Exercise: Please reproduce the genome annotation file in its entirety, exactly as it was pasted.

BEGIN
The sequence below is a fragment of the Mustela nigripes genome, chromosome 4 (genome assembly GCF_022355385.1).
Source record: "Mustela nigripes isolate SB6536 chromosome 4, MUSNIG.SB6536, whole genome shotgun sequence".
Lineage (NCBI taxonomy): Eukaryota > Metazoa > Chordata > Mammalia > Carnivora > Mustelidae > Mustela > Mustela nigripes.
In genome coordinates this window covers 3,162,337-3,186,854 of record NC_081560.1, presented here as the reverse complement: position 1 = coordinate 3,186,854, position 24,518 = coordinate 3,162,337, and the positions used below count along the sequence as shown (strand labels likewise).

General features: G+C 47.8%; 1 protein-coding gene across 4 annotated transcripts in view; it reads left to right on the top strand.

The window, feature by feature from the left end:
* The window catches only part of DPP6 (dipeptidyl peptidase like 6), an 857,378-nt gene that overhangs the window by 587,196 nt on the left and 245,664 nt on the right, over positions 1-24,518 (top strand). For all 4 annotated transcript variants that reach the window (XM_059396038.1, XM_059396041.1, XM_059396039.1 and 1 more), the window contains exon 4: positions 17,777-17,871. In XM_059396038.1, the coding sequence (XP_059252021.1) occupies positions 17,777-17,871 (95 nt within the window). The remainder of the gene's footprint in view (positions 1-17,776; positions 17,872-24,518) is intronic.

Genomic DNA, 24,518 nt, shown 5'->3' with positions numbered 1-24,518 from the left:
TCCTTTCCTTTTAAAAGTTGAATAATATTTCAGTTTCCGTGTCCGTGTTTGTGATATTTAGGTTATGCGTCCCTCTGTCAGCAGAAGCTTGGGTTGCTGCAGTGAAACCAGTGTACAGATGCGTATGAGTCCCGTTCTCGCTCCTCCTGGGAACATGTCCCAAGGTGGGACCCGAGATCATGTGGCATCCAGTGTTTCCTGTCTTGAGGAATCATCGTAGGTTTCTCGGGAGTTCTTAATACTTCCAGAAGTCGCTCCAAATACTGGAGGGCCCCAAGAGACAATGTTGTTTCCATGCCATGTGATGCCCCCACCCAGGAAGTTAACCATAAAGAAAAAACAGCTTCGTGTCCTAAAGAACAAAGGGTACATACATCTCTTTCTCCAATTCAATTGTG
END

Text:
The sequence below is a fragment of the Mustela nigripes genome, chromosome 4 (genome assembly GCF_022355385.1).
Source record: "Mustela nigripes isolate SB6536 chromosome 4, MUSNIG.SB6536, whole genome shotgun sequence".
Lineage (NCBI taxonomy): Eukaryota > Metazoa > Chordata > Mammalia > Carnivora > Mustelidae > Mustela > Mustela nigripes.
In genome coordinates this window covers 3,162,337-3,186,854 of record NC_081560.1, presented here as the reverse complement: position 1 = coordinate 3,186,854, position 24,518 = coordinate 3,162,337, and the positions used below count along the sequence as shown (strand labels likewise).

General features: G+C 47.8%; 1 protein-coding gene across 4 annotated transcripts in view; it reads left to right on the top strand.

The window, feature by feature from the left end:
* The window catches only part of DPP6 (dipeptidyl peptidase like 6), an 857,378-nt gene that overhangs the window by 587,196 nt on the left and 245,664 nt on the right, over positions 1-24,518 (top strand). For all 4 annotated transcript variants that reach the window (XM_059396038.1, XM_059396041.1, XM_059396039.1 and 1 more), the window contains exon 4: positions 17,777-17,871. In XM_059396038.1, the coding sequence (XP_059252021.1) occupies positions 17,777-17,871 (95 nt within the window). The remainder of the gene's footprint in view (positions 1-17,776; positions 17,872-24,518) is intronic.

Genomic DNA, 24,518 nt, shown 5'->3' with positions numbered 1-24,518 from the left:
TCCTTTCCTTTTAAAAGTTGAATAATATTTCAGTTTCCGTGTCCGTGTTTGTGATATTTAGGTTATGCGTCCCTCTGTCAGCAGAAGCTTGGGTTGCTGCAGTGAAACCAGTGTACAGATGCGTATGAGTCCCGTTCTCGCTCCTCCTGGGAACATGTCCCAAGGTGGGACCCGAGATCATGTGGCATCCAGTGTTTCCTGTCTTGAGGAATCATCGTAGGTTTCTCGGGAGTTCTTAATACTTCCAGAAGTCGCTCCAAATACTGGAGGGCCCCAAGAGACAATGTTGTTTCCATGCCATGTGATGCCCCCACCCAGGAAGTTAACCATAAAGAAAAAACAGCTTCGTGTCCTAAAGAACAAAGGGTACATACATCTCTTTCTCCAATTCAATTGTG